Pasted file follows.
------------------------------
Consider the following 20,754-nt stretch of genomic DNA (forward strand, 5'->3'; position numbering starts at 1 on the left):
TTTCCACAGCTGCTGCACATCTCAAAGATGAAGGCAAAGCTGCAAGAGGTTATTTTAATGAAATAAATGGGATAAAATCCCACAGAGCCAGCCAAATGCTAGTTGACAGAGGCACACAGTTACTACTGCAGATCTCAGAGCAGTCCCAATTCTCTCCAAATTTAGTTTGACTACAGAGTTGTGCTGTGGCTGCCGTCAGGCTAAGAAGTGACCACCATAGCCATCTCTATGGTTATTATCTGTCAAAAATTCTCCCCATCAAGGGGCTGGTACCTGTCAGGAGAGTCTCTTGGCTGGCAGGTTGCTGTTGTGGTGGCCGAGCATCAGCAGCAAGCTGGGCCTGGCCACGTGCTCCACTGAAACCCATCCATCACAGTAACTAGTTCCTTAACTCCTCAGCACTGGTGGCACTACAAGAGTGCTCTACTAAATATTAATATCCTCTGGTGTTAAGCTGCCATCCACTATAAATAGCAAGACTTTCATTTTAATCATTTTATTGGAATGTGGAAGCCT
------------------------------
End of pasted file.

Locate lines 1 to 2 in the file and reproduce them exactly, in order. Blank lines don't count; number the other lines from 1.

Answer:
Consider the following 20,754-nt stretch of genomic DNA (forward strand, 5'->3'; position numbering starts at 1 on the left):
TTTCCACAGCTGCTGCACATCTCAAAGATGAAGGCAAAGCTGCAAGAGGTTATTTTAATGAAATAAATGGGATAAAATCCCACAGAGCCAGCCAAATGCTAGTTGACAGAGGCACACAGTTACTACTGCAGATCTCAGAGCAGTCCCAATTCTCTCCAAATTTAGTTTGACTACAGAGTTGTGCTGTGGCTGCCGTCAGGCTAAGAAGTGACCACCATAGCCATCTCTATGGTTATTATCTGTCAAAAATTCTCCCCATCAAGGGGCTGGTACCTGTCAGGAGAGTCTCTTGGCTGGCAGGTTGCTGTTGTGGTGGCCGAGCATCAGCAGCAAGCTGGGCCTGGCCACGTGCTCCACTGAAACCCATCCATCACAGTAACTAGTTCCTTAACTCCTCAGCACTGGTGGCACTACAAGAGTGCTCTACTAAATATTAATATCCTCTGGTGTTAAGCTGCCATCCACTATAAATAGCAAGACTTTCATTTTAATCATTTTATTGGAATGTGGAAGCCT